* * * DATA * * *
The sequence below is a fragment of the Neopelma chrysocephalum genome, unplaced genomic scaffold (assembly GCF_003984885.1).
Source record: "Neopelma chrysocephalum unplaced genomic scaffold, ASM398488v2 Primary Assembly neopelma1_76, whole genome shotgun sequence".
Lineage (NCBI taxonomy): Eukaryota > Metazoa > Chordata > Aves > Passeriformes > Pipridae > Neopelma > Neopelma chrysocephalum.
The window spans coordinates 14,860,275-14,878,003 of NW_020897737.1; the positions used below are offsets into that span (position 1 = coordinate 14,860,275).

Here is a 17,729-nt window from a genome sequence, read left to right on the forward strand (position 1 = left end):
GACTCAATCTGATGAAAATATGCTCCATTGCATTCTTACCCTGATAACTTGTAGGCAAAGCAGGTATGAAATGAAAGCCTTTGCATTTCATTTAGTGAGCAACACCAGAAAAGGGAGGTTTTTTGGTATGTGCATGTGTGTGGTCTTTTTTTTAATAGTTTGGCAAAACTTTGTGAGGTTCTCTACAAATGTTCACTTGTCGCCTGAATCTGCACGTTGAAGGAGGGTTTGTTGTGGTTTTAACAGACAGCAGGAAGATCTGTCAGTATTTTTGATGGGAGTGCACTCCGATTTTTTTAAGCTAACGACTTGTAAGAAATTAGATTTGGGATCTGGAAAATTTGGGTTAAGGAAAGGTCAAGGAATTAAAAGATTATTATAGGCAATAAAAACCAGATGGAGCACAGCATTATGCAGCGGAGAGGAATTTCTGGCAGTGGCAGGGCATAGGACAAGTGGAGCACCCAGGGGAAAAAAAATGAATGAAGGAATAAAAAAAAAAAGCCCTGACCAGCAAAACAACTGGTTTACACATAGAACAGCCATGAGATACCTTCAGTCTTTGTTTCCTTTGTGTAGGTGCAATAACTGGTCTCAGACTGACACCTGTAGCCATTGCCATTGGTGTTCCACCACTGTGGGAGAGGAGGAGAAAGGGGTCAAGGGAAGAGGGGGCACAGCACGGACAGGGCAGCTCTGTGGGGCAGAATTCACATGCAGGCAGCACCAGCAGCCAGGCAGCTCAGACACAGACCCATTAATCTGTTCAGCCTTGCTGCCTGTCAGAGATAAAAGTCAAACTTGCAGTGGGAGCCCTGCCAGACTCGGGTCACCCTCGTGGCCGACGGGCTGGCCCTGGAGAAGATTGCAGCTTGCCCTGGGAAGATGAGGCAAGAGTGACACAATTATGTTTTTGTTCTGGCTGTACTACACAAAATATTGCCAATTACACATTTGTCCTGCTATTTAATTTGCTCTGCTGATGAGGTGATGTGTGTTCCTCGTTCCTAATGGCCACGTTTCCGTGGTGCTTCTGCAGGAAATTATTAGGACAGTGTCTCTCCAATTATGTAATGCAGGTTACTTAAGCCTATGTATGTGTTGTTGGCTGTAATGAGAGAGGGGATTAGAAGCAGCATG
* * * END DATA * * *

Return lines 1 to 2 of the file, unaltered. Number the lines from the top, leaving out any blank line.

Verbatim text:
The sequence below is a fragment of the Neopelma chrysocephalum genome, unplaced genomic scaffold (assembly GCF_003984885.1).
Source record: "Neopelma chrysocephalum unplaced genomic scaffold, ASM398488v2 Primary Assembly neopelma1_76, whole genome shotgun sequence".